DeBord visits Sweden's early childhood learning centers
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DeBord visits Sweden's early childhood learning centers

In Sweden, children spend a lot of time in outdoor play, Karen DeBord learned. DeBord used the experience in Sweden to test the assessment instrument for outdoor spaces she and colleagues have been developing. (Photo courtesy Karen DeBord)

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t was a golden opportunity — a chance to travel to Sweden with other child development professionals to get a firsthand look at the country’s early childhood programs. Dr. Karen DeBord, Cooperative Extension child development specialist, felt the trip would give her a chance to see how Sweden utilizes outdoor spaces to educate young children.

With the help of a $5,000 scholarship through North Carolina Cooperative Extension’s Charles M. Brickhouse Development Award, DeBord was able to make the trip. The N.C. Center for International Understanding and the Frank Porter Graham Child Development Institute organized the trip that drew 20 professionals.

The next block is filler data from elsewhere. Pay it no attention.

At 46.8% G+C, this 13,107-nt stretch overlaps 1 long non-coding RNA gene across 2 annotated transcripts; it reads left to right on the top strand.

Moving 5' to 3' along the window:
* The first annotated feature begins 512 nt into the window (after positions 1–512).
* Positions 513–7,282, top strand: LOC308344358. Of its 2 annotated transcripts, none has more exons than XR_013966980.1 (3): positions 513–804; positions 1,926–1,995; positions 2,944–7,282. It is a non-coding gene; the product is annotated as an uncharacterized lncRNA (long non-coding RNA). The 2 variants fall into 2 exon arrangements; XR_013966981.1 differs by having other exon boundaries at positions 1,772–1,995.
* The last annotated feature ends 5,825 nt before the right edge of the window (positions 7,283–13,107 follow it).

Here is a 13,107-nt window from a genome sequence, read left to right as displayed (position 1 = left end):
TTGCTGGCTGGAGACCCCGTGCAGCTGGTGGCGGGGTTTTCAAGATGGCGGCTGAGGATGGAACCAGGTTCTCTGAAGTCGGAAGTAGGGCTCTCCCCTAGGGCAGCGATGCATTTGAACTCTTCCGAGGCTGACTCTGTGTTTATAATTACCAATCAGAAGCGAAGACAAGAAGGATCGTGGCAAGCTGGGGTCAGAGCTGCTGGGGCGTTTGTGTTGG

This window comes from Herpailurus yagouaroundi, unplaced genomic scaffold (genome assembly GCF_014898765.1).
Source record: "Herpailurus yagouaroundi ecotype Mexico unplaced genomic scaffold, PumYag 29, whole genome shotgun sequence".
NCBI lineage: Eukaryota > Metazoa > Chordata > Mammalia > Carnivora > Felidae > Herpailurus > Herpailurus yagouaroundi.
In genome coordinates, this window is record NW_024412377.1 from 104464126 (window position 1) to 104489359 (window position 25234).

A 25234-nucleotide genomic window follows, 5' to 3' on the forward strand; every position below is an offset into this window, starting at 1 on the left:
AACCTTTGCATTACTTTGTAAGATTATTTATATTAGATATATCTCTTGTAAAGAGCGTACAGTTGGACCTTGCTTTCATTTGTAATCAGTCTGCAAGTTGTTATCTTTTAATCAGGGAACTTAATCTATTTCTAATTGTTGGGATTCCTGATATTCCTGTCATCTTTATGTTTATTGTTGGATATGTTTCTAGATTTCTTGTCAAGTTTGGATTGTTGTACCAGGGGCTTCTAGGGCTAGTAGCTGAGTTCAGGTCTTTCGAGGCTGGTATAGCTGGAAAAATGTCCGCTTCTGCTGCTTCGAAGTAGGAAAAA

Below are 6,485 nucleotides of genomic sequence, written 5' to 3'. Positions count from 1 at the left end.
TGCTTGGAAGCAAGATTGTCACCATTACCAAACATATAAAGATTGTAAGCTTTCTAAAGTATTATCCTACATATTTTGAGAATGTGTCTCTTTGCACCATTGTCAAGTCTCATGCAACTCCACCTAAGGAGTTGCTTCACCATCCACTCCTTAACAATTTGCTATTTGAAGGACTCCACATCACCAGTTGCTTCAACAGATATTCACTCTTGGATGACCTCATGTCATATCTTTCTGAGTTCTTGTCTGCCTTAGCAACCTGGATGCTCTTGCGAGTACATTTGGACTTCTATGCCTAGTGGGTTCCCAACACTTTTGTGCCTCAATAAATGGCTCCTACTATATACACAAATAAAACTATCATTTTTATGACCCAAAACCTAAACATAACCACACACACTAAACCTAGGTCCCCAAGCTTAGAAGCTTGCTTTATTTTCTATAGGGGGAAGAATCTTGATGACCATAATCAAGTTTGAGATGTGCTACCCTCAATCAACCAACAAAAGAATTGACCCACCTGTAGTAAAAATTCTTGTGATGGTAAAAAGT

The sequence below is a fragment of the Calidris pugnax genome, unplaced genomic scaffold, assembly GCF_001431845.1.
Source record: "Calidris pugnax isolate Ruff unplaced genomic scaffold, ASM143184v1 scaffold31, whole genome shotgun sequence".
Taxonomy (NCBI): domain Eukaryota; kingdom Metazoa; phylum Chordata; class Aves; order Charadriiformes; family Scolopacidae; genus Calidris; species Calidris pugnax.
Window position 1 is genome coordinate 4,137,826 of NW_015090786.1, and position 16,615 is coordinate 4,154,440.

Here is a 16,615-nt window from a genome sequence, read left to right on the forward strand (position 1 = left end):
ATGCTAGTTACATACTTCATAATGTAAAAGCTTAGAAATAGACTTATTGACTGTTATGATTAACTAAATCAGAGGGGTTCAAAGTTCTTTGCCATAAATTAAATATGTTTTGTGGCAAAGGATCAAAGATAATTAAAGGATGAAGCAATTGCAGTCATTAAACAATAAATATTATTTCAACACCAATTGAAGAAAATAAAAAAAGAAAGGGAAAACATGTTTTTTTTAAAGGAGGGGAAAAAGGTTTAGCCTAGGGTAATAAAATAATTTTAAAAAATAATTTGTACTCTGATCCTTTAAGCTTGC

DeBord is working with a team of professionals specializing in early childhood education and outdoor environments to develop an instrument for evaluating outdoor play environments for early childhood education centers. A wealth of playground regulations in North Carolina and the United States has turned many outdoor spaces at childcare centers and preschools into less-than-creative environments with anchored play equipment, but no spaces for creative play.

In September, DeBord and the group visited a number of Sweden’s early childhood learning centers in Gothenburg and Stockholm. They also talked with faculty at several universities to better understand the country’s approach to early childhood education.

DeBord said spending time outdoors is an important value in the Swedish culture. “It is an accepted thing for a child to spend 80 percent of his or her day outdoors,” she said. Sweden is not burdened with the overwhelming safety regulations of the U.S. that may inhibit learning, she said.

DeBord used the experience to help test and adjust the assessment instrument for outdoor spaces, which she and her colleagues have been working on for more then two years. She will use photos she took in Sweden to help American educators and parents understand the value of outdoor play.

“How do you communicate to parents the value of outdoor play?” DeBord said. “In Sweden, they just know.”

Sweden recently adopted a state curriculum plan for preschool education, which is similar to developmentally appropriate practices used by many U.S. early childhood centers. Group members were anxious to see how the curriculum, which is a framework for educating young children, compared to U.S. practices and whether it could help improve early childhood education in this country.



—Natalie Hampton






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